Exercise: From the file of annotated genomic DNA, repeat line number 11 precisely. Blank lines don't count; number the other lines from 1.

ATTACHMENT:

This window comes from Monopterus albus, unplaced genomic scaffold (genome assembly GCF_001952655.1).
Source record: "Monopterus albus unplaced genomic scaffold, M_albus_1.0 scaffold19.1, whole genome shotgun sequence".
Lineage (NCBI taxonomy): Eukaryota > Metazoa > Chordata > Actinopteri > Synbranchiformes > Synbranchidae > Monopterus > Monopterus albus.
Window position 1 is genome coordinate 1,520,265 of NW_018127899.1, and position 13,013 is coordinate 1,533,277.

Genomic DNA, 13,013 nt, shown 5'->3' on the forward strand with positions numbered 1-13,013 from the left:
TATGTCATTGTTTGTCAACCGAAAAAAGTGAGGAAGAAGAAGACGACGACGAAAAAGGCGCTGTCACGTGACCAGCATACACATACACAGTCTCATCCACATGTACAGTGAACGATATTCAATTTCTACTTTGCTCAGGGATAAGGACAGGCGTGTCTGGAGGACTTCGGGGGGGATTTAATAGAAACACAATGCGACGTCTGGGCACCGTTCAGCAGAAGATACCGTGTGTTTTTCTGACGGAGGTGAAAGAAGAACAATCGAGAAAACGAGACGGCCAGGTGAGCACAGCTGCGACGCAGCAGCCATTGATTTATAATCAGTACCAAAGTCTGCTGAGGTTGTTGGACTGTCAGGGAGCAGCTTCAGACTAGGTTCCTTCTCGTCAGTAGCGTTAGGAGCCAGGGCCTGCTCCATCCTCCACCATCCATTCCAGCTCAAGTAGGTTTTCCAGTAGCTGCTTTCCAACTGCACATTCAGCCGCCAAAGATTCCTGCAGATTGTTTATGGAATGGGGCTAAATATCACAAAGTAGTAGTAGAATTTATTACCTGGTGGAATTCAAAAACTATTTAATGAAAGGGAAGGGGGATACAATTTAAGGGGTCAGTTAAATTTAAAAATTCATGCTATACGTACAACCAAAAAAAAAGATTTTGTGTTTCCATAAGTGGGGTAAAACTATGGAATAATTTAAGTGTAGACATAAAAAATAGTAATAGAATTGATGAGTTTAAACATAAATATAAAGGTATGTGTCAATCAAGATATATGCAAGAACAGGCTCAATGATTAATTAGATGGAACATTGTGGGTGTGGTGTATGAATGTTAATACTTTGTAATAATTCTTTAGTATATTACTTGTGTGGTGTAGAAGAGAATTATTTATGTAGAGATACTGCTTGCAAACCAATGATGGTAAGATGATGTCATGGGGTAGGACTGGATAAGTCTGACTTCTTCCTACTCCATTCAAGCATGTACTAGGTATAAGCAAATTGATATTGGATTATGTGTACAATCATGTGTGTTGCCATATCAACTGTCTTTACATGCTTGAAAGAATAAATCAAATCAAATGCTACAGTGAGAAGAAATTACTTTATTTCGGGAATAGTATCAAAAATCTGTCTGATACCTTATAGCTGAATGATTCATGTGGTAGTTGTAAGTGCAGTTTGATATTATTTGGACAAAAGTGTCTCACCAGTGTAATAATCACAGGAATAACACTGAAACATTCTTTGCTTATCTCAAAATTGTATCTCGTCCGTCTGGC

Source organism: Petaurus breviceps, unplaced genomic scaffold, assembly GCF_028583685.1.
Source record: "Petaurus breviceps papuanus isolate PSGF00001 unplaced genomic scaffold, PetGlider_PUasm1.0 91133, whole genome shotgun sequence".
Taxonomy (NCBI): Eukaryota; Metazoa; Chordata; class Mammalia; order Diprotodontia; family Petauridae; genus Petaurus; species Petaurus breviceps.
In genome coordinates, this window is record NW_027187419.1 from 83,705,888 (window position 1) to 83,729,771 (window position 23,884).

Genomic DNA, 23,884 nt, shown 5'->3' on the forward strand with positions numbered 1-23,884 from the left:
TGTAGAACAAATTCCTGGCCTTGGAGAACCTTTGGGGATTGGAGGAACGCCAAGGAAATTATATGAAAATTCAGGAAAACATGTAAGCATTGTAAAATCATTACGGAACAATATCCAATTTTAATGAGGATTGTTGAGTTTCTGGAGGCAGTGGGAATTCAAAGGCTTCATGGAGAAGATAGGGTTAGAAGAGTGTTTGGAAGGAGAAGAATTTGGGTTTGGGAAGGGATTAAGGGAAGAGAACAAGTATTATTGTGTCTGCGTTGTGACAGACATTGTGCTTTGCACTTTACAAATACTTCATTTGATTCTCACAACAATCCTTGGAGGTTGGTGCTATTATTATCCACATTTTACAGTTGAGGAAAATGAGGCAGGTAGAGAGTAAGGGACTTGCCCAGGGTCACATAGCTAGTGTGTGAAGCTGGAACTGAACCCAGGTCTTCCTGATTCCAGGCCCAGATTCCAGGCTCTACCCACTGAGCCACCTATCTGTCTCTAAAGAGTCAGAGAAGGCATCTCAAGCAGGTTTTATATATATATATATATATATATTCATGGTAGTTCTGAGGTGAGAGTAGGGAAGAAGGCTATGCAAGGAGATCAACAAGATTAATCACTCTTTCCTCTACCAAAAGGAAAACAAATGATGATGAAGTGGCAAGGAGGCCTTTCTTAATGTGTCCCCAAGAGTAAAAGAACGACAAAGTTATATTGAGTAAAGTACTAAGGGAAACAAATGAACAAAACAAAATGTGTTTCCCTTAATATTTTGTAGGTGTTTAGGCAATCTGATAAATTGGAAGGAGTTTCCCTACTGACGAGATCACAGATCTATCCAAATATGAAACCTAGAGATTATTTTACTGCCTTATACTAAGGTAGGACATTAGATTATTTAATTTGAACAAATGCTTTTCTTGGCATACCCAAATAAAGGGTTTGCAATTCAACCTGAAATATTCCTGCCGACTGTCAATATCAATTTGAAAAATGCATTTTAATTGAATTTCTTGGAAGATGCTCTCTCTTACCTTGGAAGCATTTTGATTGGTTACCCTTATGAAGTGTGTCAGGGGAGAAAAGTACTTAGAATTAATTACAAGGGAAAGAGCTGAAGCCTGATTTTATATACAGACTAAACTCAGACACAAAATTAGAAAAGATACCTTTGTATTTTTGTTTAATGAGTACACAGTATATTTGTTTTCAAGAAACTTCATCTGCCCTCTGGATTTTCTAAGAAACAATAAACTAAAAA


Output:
Genomic DNA, 23,884 nt, shown 5'->3' on the forward strand with positions numbered 1-23,884 from the left: